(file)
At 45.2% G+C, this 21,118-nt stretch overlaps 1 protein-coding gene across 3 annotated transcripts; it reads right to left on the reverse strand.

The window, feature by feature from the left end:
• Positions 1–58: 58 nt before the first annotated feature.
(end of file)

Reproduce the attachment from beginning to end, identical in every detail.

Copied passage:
At 45.2% G+C, this 21,118-nt stretch overlaps 1 protein-coding gene across 3 annotated transcripts; it reads right to left on the reverse strand.

The window, feature by feature from the left end:
• Positions 1–58: 58 nt before the first annotated feature.